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Toughie 438

Toughie No 438 by Osmosis

Hints and tips by Tilsit

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BD Rating – Difficulty *****Enjoyment ***

Greetings from Calderdale’s Finest NHS Facility, where I have been holidaying since last Friday’s blog. As usual with the Toughie, the Friday puzzle is the toughest of the week and with Osmosis, it’s usually one of the toughest of all. However, one or two clues today left me a bit cold, and seemed forced rather than O’s normal excellent surface reading. In addition there were a couple where the clue was forced to produce a good surface reading, which spoils the enjoyment for me. That turned the puzzle into a bit of a slog and I was relieved rather than satisfied after solving it.

Please leave a comment telling us what you thought. You can also add your assessment by selecting from one to five stars at the bottom of the post.

Across (by Tilsit)

7a    Fluttering, one chirps, soft to loud? (9)
{ROSEFINCH} An “all-in-one” clue to start with today. It’s an anagram (indicated by fluttering) of ‘one chirps’, but with the ‘p’ swapped for an ‘f’ (soft to loud). The whole clue then leads you to think that you are looking for a bird, and sure enough there’s one revealed by unscrambling the letters. This wasn’t a bird I had heard of. A couple of weeks back, contestants on the quiz show Pointless had to name native British finches and this wasn’t one of them. Good clue, though….

8a    Burns evident, with afternoon temperature somewhere around 34º (5)
{RABAT} … although this less so. I’m puzzled by the use of evident, an adjective meaning “clear, obvious etc.”. Shouldn’t it be evidently? I assume Burns refers to Robert, the poet, although a check with Scottish friends reveals he is not normally known as “RAB”, although the diminutive “Rabbie” is widely-known. Thus I think our setter is saying it must be obvious that Burns would be called this. Add to this A (afternoon) and T (temperature) and you’ll get a place that’s 34º north of the Equator.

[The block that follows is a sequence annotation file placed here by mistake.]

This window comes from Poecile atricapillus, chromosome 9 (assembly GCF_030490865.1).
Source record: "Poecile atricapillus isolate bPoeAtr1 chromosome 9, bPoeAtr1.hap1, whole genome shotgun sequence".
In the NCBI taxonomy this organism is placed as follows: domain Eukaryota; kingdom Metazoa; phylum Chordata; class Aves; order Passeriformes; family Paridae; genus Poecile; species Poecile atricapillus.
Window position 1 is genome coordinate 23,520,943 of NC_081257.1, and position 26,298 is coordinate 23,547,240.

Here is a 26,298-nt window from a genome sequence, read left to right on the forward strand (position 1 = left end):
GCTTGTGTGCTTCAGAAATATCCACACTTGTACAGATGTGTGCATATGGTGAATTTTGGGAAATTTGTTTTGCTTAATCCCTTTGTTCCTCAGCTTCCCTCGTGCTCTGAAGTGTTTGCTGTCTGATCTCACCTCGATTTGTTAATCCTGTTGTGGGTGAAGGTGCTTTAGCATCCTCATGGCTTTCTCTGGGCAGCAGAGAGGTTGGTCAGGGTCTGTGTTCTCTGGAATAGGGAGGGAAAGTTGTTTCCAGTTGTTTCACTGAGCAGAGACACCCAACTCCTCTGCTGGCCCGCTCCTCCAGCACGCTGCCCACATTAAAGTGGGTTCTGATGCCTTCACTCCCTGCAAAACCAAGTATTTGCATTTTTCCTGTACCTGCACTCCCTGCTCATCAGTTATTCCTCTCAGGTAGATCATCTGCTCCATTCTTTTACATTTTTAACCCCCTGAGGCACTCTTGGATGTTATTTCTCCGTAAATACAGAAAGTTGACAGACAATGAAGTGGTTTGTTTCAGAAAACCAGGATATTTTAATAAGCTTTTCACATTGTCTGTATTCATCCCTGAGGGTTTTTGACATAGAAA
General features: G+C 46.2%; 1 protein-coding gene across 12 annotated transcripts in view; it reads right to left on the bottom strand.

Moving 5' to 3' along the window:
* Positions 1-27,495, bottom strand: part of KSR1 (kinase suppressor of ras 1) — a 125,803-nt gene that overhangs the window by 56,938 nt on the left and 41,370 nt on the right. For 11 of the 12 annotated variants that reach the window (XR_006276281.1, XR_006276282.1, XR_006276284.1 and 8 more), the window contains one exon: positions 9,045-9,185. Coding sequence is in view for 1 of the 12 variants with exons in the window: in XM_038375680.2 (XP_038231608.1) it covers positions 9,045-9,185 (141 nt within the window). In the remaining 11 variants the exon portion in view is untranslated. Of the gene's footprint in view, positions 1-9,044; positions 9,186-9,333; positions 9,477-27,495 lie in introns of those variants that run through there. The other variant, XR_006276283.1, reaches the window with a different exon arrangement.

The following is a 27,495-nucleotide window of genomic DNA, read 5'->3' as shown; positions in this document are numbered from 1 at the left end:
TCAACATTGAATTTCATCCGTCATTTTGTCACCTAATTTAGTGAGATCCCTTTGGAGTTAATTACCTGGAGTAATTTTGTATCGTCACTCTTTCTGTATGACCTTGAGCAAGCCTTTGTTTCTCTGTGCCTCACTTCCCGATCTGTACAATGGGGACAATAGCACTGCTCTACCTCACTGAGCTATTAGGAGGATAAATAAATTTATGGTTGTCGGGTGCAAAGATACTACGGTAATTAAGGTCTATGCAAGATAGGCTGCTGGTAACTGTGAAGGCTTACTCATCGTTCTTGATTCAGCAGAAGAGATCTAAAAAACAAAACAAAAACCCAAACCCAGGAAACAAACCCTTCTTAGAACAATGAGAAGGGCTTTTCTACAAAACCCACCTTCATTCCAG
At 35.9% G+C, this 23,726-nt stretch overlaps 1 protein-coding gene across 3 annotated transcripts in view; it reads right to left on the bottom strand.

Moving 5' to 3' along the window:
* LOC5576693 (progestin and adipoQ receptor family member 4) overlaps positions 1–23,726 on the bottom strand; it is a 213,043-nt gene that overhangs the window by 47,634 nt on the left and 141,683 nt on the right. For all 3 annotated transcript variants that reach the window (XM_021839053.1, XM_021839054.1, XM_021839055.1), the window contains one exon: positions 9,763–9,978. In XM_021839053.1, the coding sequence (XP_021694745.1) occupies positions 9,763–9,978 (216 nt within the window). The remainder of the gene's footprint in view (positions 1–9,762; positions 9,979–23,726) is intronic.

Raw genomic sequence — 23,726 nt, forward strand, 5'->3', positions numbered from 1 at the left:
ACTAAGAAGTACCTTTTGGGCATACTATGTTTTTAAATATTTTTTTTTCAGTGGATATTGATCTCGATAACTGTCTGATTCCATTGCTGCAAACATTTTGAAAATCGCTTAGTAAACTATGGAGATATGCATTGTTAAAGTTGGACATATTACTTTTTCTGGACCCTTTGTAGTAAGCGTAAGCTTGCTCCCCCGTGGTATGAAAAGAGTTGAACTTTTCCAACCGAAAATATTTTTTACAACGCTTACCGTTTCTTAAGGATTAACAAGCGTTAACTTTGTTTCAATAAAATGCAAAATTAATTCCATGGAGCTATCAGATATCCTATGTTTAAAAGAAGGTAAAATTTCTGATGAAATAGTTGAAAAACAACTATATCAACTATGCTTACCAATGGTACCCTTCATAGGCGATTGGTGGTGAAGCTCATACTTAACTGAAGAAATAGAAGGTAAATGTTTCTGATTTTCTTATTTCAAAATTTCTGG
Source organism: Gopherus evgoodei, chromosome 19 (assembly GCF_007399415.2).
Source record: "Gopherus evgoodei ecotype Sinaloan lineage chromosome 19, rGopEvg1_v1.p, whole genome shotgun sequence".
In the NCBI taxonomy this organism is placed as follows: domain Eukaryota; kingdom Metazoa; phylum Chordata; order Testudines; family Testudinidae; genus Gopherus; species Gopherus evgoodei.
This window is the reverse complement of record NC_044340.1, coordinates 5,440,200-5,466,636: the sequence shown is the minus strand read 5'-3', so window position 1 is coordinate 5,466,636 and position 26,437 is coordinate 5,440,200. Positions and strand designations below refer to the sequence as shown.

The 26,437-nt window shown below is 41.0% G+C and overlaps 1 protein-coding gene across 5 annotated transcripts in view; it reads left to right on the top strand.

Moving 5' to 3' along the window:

It looks like a day of long explanations…..

10a    Channel surfer heads for the esplanade, after more waves (6)
{REMOTE} Does the TV gadget surf channels or is it the person who uses it? After an anagram (indicated by waves) of more, add TE (heads, i.e. first letters of The Esplanade)

11a    Escort stand turning where old cars exhibited (8)
{BEAULIEU} A word sum. Escort (BEAU ) + stand (LIE, as in golf) + U (turning. Is there such a thing as a U turning? U turn yes, not sure about turning, though.

12a    Chauvinistic individual when between the sheets (6)
{BIASED) Individual (I) + when (AS) when it is “between the sheets”, i.e. IN BED. Very subtle, not sure all will appreciate that even when explained. Chauvinistic is the definition.

14a    ‘Age varies in controlled accommodation’, boss of 50 states (6)
{REAGAN} Shurely former boss of 50 states. I’m not keen on “quote” clues, following their over (mis)use by another setter; to me it’s lazy setting no matter how nice the surface reading is, Sorry, don’t like this one at all. An anagram (indicated by varies) of AGE inside RAN (controlled).

16a    Chubby swimmer given 500-1? (4)
{DACE} Back to more amusing territory. There’s an old joke:-

Q What’s brown and sticky? A: A stick. So what swims and is chubby?……

The Roman Numeral for 500 is added to ACE (1) to give a fish that’s a member of the aforementioned family.

17a    Refuse centre in resort accepts any rubbish (3,2)
{SAY NO} SO (centre in resort) has an anagram (indicated by rubbish) of ANY to give a two word phrase meaning to refuse or deny.

18a    Formula often backfires, picking out horse (4)